After almost dying in 2014 with a 3rd-degree heart block (https://en.wikipedia.org/wiki/Third-degr
I'm not saying I do not believe in the spiritual world. Quite the contrary. It's a different spirituality...a different type of belief. At present, because of my experience with seizures and heart blocks, I cannot psychologically experience the reality of the spiritual world, at least not in the same way as before.
But I still experience it.
I do not feel bereft of God's presence; instead, I experience Him in typical, everyday occurrences, people, places and things. It is a non-mystical spirituality. Thus, the nature of my poetry, poetry that differs considerably from what it was. Before, it was highly mystical; now it is neo-realistic.
But it still is.
As I write this at Starbucks, a young maiden sitting at my table is sneezing. I see God's hand in those sneezes, but I do not feel it. My belief is pure faith, a faith based upon knowing without knowing, with believing beyond mere feelings.
Pure faith, pure belief.
He was an exceptional person in many ways, not the least of which was in his ability to feel deeply and then transform those deep sensibilities into memorable words that fully reflect the Grace around and inside people, places, and things...Grace we cannot often sense.
Joe could sense the presence of God anywhere, in anything, and in anyone.
Although Joe would have denied it, I think he was one of the most authentically religious persons I have ever known. Unorthodox, yes; but his poetry was made up of ingeniously chosen and arranged words and phrases that uncover God's presence in the most unlikely places and things...and in the most unlikely persons.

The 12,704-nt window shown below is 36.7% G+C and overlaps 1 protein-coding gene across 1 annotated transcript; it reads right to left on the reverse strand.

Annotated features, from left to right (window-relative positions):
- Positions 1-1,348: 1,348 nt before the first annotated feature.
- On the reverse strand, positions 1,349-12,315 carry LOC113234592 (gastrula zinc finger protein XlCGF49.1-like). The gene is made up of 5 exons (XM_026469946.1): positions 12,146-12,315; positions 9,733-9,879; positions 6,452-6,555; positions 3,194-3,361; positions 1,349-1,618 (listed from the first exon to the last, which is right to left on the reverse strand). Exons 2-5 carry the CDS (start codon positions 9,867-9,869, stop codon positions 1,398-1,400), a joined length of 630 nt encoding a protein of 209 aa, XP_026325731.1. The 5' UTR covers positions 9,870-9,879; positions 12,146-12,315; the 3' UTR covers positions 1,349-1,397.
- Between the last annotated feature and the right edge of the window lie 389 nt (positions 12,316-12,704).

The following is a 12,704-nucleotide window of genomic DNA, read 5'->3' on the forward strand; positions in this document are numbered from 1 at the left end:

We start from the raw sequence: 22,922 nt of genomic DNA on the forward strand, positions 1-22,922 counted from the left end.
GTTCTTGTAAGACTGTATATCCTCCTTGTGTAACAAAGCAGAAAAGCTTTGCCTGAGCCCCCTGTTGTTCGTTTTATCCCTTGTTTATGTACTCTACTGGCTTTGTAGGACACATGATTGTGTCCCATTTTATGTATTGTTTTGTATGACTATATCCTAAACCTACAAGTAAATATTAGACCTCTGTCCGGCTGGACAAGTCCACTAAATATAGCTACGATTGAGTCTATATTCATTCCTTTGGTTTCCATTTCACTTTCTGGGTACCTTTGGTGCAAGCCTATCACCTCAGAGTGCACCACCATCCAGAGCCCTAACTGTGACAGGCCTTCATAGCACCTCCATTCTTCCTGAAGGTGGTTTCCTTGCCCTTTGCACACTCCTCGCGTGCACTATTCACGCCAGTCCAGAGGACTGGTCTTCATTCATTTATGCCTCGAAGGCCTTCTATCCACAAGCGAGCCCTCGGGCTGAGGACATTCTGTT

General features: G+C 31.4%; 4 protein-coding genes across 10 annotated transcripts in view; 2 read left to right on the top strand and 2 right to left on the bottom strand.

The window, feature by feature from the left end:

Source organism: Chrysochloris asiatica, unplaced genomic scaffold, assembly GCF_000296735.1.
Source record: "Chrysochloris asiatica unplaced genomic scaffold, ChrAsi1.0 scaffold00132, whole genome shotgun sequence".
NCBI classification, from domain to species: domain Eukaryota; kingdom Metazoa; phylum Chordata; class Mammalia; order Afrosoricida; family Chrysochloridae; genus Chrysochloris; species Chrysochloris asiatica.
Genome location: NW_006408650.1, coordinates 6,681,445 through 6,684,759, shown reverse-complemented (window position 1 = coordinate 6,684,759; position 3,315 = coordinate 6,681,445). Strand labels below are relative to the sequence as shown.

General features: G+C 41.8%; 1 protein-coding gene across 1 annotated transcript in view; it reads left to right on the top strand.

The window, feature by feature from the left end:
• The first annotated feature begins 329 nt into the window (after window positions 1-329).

Is that not what religion is supposed to do? Joe's poetry does it...every time.
Patience, generosity, and compassion: Joe demonstrated these divine attributes when most would or could not. A Jesuit through and through, he was truly a "man for others" in the genuine Ignatian sense of that phrase.
I believe God will reward Joe for showing us all His glory in the most unlikely places and persons.
I and many others will miss him and his writing.
To read some of Joe's Work, go to:
“It's an ill wind that blows nobody any good.” - An Old Saying
Years before he became a saint and an hour before he died, Admetus was contemplating the Blessed Trinity in St. Peter’s Square with Pope Sylvester XXI as thousands watched.
The Swiss Guard kept everything under control.
The Pope suggested they employ the acclaimed Russian Prayer of the Heart to better meditate upon the Blessed Trinity and any other sacred mysteries of Church dogma and doctrine that might surface during contemplation.
Being a guest of the Pope, Admetus readily acceded to his holiness’s suggestion. The two immediately and silently began to pray in the Russian Orthodox method of high contemplation.
After about an hour of prayer, the Pontiff remained grounded, but Admetus began to levitate. At approximately 100 feet from the surface of Saint Peter’s Square, Admetus’ concentration was suddenly interrupted when he inadvertently broke wind. He fell to his death and was canonized after all the requirements for sainthood were ecclesiastically satisfied some years later.